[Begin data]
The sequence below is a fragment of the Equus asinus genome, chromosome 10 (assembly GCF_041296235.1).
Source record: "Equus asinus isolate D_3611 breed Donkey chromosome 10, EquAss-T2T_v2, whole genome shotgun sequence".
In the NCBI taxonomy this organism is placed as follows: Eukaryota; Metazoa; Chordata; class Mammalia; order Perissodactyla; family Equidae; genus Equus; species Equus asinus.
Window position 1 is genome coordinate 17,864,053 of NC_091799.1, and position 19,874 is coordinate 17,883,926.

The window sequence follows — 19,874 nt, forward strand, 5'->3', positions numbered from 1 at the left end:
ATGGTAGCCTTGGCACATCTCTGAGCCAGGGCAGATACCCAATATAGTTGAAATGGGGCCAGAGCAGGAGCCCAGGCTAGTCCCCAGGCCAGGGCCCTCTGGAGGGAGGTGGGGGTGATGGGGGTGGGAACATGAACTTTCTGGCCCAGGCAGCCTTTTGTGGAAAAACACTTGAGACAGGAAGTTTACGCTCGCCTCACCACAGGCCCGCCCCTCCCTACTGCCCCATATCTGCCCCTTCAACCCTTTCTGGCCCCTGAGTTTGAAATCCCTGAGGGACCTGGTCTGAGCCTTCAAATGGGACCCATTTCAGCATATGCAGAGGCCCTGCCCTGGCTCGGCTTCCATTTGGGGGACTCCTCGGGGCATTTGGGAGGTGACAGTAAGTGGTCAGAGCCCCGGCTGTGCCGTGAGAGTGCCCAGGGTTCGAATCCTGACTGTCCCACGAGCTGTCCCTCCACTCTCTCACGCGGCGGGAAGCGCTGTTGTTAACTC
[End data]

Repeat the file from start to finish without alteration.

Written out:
The sequence below is a fragment of the Equus asinus genome, chromosome 10 (assembly GCF_041296235.1).
Source record: "Equus asinus isolate D_3611 breed Donkey chromosome 10, EquAss-T2T_v2, whole genome shotgun sequence".
In the NCBI taxonomy this organism is placed as follows: Eukaryota; Metazoa; Chordata; class Mammalia; order Perissodactyla; family Equidae; genus Equus; species Equus asinus.
Window position 1 is genome coordinate 17,864,053 of NC_091799.1, and position 19,874 is coordinate 17,883,926.

The window sequence follows — 19,874 nt, forward strand, 5'->3', positions numbered from 1 at the left end:
ATGGTAGCCTTGGCACATCTCTGAGCCAGGGCAGATACCCAATATAGTTGAAATGGGGCCAGAGCAGGAGCCCAGGCTAGTCCCCAGGCCAGGGCCCTCTGGAGGGAGGTGGGGGTGATGGGGGTGGGAACATGAACTTTCTGGCCCAGGCAGCCTTTTGTGGAAAAACACTTGAGACAGGAAGTTTACGCTCGCCTCACCACAGGCCCGCCCCTCCCTACTGCCCCATATCTGCCCCTTCAACCCTTTCTGGCCCCTGAGTTTGAAATCCCTGAGGGACCTGGTCTGAGCCTTCAAATGGGACCCATTTCAGCATATGCAGAGGCCCTGCCCTGGCTCGGCTTCCATTTGGGGGACTCCTCGGGGCATTTGGGAGGTGACAGTAAGTGGTCAGAGCCCCGGCTGTGCCGTGAGAGTGCCCAGGGTTCGAATCCTGACTGTCCCACGAGCTGTCCCTCCACTCTCTCACGCGGCGGGAAGCGCTGTTGTTAACTC